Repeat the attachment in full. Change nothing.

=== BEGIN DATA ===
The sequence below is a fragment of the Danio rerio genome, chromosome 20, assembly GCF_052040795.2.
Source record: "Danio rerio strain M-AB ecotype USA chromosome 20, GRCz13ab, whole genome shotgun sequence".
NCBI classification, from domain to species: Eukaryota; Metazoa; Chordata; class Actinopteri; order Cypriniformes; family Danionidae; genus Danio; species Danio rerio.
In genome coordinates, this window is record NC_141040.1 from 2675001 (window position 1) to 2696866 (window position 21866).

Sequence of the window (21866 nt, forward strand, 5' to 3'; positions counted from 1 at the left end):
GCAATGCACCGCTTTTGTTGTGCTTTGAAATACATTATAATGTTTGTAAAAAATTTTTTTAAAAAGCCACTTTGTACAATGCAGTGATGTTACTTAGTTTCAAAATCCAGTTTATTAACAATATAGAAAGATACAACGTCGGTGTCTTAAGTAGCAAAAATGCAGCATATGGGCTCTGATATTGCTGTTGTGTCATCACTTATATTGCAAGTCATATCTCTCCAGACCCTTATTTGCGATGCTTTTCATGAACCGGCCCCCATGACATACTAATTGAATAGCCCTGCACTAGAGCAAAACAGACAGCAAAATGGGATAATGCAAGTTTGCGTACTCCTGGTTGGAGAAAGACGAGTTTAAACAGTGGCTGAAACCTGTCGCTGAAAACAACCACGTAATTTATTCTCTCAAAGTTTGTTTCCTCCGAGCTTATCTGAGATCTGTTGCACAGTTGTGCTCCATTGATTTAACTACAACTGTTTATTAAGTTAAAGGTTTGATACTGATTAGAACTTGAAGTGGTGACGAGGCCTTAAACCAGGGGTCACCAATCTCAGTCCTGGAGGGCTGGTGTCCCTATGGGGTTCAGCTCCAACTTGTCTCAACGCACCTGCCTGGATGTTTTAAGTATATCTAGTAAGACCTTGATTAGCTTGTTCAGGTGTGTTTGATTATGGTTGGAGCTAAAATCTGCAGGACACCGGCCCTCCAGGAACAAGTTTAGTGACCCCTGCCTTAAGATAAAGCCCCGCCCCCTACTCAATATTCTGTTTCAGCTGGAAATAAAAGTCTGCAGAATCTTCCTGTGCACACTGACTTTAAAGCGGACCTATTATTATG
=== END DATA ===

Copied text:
The sequence below is a fragment of the Danio rerio genome, chromosome 20, assembly GCF_052040795.2.
Source record: "Danio rerio strain M-AB ecotype USA chromosome 20, GRCz13ab, whole genome shotgun sequence".
NCBI classification, from domain to species: Eukaryota; Metazoa; Chordata; class Actinopteri; order Cypriniformes; family Danionidae; genus Danio; species Danio rerio.
In genome coordinates, this window is record NC_141040.1 from 2675001 (window position 1) to 2696866 (window position 21866).

Sequence of the window (21866 nt, forward strand, 5' to 3'; positions counted from 1 at the left end):
GCAATGCACCGCTTTTGTTGTGCTTTGAAATACATTATAATGTTTGTAAAAAATTTTTTTAAAAAGCCACTTTGTACAATGCAGTGATGTTACTTAGTTTCAAAATCCAGTTTATTAACAATATAGAAAGATACAACGTCGGTGTCTTAAGTAGCAAAAATGCAGCATATGGGCTCTGATATTGCTGTTGTGTCATCACTTATATTGCAAGTCATATCTCTCCAGACCCTTATTTGCGATGCTTTTCATGAACCGGCCCCCATGACATACTAATTGAATAGCCCTGCACTAGAGCAAAACAGACAGCAAAATGGGATAATGCAAGTTTGCGTACTCCTGGTTGGAGAAAGACGAGTTTAAACAGTGGCTGAAACCTGTCGCTGAAAACAACCACGTAATTTATTCTCTCAAAGTTTGTTTCCTCCGAGCTTATCTGAGATCTGTTGCACAGTTGTGCTCCATTGATTTAACTACAACTGTTTATTAAGTTAAAGGTTTGATACTGATTAGAACTTGAAGTGGTGACGAGGCCTTAAACCAGGGGTCACCAATCTCAGTCCTGGAGGGCTGGTGTCCCTATGGGGTTCAGCTCCAACTTGTCTCAACGCACCTGCCTGGATGTTTTAAGTATATCTAGTAAGACCTTGATTAGCTTGTTCAGGTGTGTTTGATTATGGTTGGAGCTAAAATCTGCAGGACACCGGCCCTCCAGGAACAAGTTTAGTGACCCCTGCCTTAAGATAAAGCCCCGCCCCCTACTCAATATTCTGTTTCAGCTGGAAATAAAAGTCTGCAGAATCTTCCTGTGCACACTGACTTTAAAGCGGACCTATTATTATG